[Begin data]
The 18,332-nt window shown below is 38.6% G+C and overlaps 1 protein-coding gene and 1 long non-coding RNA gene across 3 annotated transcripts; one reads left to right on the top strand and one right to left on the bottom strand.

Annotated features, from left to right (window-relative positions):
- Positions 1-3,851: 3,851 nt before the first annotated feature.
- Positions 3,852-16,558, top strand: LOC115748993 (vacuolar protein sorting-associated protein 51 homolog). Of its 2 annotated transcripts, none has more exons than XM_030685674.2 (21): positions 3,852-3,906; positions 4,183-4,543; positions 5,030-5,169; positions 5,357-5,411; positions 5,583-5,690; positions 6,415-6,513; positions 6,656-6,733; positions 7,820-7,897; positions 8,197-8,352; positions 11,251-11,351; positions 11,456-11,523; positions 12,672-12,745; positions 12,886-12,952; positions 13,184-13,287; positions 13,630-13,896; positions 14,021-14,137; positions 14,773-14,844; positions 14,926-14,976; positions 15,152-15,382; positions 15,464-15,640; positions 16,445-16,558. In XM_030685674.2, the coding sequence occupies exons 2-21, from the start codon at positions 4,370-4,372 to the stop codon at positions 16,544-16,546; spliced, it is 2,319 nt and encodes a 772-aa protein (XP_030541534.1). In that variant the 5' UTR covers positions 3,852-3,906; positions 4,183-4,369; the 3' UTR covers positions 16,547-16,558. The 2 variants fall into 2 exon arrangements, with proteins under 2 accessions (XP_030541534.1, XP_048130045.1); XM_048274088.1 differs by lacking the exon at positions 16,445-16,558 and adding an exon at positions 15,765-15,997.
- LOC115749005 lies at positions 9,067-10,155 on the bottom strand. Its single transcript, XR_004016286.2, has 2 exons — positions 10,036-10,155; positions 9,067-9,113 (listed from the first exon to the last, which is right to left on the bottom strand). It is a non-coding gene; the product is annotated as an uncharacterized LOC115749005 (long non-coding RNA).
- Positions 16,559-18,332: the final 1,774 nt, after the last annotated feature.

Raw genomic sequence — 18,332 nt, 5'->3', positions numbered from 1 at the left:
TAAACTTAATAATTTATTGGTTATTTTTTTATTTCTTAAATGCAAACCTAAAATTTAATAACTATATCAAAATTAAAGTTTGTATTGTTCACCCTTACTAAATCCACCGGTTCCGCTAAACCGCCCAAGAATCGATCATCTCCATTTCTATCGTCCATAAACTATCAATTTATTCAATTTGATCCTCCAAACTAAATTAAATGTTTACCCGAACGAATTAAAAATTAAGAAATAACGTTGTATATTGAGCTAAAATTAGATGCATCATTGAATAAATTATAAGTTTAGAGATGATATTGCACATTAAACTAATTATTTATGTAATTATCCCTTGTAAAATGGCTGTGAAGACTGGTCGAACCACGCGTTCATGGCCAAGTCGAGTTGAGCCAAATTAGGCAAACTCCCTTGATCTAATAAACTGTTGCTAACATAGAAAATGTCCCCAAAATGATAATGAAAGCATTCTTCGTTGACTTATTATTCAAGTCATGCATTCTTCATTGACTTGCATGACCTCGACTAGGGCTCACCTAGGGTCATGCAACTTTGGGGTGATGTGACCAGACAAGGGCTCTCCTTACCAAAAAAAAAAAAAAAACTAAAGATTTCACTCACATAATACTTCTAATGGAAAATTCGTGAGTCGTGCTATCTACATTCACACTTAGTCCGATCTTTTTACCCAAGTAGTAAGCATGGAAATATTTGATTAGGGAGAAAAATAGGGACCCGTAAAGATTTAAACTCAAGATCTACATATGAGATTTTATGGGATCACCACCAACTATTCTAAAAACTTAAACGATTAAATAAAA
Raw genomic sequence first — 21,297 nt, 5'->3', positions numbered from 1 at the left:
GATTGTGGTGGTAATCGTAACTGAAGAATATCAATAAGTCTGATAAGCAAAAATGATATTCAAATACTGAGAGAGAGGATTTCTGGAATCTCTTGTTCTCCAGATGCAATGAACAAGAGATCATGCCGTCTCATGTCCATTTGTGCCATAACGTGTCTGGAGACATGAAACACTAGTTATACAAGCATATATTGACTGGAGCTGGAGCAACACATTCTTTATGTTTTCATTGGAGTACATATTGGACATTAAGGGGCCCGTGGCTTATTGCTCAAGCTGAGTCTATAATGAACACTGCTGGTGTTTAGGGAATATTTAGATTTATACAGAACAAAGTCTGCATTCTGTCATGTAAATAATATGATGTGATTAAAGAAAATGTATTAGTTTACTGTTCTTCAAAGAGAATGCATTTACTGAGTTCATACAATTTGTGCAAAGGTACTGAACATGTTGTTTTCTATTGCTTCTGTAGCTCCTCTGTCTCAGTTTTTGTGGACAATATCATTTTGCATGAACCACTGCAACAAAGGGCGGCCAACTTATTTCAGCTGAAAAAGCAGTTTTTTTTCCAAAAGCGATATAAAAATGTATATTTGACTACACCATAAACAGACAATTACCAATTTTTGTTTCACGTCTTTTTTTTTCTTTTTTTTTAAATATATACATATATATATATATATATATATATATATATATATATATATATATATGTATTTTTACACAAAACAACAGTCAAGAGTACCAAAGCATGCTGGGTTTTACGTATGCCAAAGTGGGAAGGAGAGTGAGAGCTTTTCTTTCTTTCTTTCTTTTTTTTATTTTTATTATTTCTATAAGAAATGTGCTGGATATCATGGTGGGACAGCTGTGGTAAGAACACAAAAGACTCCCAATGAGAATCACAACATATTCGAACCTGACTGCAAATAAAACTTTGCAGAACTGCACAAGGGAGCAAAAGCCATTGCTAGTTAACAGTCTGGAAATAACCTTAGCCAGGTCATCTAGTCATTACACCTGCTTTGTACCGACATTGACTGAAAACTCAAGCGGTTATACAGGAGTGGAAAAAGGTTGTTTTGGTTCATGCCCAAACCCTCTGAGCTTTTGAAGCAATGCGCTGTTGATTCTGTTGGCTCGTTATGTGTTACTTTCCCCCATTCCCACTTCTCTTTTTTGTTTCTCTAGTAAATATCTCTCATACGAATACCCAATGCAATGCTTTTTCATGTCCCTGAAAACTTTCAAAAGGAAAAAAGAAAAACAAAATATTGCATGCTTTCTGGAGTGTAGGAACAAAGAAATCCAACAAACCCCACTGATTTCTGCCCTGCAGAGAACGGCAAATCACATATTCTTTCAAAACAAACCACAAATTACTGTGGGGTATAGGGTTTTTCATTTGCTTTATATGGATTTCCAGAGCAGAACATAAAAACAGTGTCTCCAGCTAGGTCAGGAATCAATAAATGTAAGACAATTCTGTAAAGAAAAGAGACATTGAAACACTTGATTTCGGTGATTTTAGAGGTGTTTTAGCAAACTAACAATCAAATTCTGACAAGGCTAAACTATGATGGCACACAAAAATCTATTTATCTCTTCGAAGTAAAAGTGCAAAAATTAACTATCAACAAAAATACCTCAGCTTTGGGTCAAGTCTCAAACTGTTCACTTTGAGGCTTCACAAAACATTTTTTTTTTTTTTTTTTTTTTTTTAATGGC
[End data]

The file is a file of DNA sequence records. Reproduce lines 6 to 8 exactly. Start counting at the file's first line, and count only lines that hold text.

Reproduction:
- Positions 16,559-18,332: the final 1,774 nt, after the last annotated feature.

Raw genomic sequence — 18,332 nt, 5'->3', positions numbered from 1 at the left:
TAAACTTAATAATTTATTGGTTATTTTTTTATTTCTTAAATGCAAACCTAAAATTTAATAACTATATCAAAATTAAAGTTTGTATTGTTCACCCTTACTAAATCCACCGGTTCCGCTAAACCGCCCAAGAATCGATCATCTCCATTTCTATCGTCCATAAACTATCAATTTATTCAATTTGATCCTCCAAACTAAATTAAATGTTTACCCGAACGAATTAAAAATTAAGAAATAACGTTGTATATTGAGCTAAAATTAGATGCATCATTGAATAAATTATAAGTTTAGAGATGATATTGCACATTAAACTAATTATTTATGTAATTATCCCTTGTAAAATGGCTGTGAAGACTGGTCGAACCACGCGTTCATGGCCAAGTCGAGTTGAGCCAAATTAGGCAAACTCCCTTGATCTAATAAACTGTTGCTAACATAGAAAATGTCCCCAAAATGATAATGAAAGCATTCTTCGTTGACTTATTATTCAAGTCATGCATTCTTCATTGACTTGCATGACCTCGACTAGGGCTCACCTAGGGTCATGCAACTTTGGGGTGATGTGACCAGACAAGGGCTCTCCTTACCAAAAAAAAAAAAAAAACTAAAGATTTCACTCACATAATACTTCTAATGGAAAATTCGTGAGTCGTGCTATCTACATTCACACTTAGTCCGATCTTTTTACCCAAGTAGTAAGCATGGAAATATTTGATTAGGGAGAAAAATAGGGACCCGTAAAGATTTAAACTCAAGATCTACATATGAGATTTTATGGGATCACCACCAACTATTCTAAAAACTTAAACGATTAAATAAAA